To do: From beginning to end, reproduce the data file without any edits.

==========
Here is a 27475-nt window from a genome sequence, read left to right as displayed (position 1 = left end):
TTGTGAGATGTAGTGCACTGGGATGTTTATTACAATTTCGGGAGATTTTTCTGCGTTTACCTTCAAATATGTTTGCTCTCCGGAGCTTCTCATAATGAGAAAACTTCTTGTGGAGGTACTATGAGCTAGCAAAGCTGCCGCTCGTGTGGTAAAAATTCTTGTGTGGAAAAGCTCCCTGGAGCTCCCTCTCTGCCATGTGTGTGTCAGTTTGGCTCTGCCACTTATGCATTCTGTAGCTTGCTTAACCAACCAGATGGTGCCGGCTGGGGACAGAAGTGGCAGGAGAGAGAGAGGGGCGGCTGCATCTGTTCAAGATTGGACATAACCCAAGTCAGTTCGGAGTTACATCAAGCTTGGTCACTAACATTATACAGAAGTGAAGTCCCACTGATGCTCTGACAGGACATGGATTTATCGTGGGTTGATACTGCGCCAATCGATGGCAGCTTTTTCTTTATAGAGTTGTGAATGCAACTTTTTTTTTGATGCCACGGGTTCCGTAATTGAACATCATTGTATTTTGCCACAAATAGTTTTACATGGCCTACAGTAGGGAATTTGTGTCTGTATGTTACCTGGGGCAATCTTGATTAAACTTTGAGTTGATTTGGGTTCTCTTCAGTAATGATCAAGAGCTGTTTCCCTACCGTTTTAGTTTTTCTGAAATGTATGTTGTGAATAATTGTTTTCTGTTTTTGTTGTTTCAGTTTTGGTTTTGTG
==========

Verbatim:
Here is a 27475-nt window from a genome sequence, read left to right as displayed (position 1 = left end):
TTGTGAGATGTAGTGCACTGGGATGTTTATTACAATTTCGGGAGATTTTTCTGCGTTTACCTTCAAATATGTTTGCTCTCCGGAGCTTCTCATAATGAGAAAACTTCTTGTGGAGGTACTATGAGCTAGCAAAGCTGCCGCTCGTGTGGTAAAAATTCTTGTGTGGAAAAGCTCCCTGGAGCTCCCTCTCTGCCATGTGTGTGTCAGTTTGGCTCTGCCACTTATGCATTCTGTAGCTTGCTTAACCAACCAGATGGTGCCGGCTGGGGACAGAAGTGGCAGGAGAGAGAGAGGGGCGGCTGCATCTGTTCAAGATTGGACATAACCCAAGTCAGTTCGGAGTTACATCAAGCTTGGTCACTAACATTATACAGAAGTGAAGTCCCACTGATGCTCTGACAGGACATGGATTTATCGTGGGTTGATACTGCGCCAATCGATGGCAGCTTTTTCTTTATAGAGTTGTGAATGCAACTTTTTTTTTGATGCCACGGGTTCCGTAATTGAACATCATTGTATTTTGCCACAAATAGTTTTACATGGCCTACAGTAGGGAATTTGTGTCTGTATGTTACCTGGGGCAATCTTGATTAAACTTTGAGTTGATTTGGGTTCTCTTCAGTAATGATCAAGAGCTGTTTCCCTACCGTTTTAGTTTTTCTGAAATGTATGTTGTGAATAATTGTTTTCTGTTTTTGTTGTTTCAGTTTTGGTTTTGTG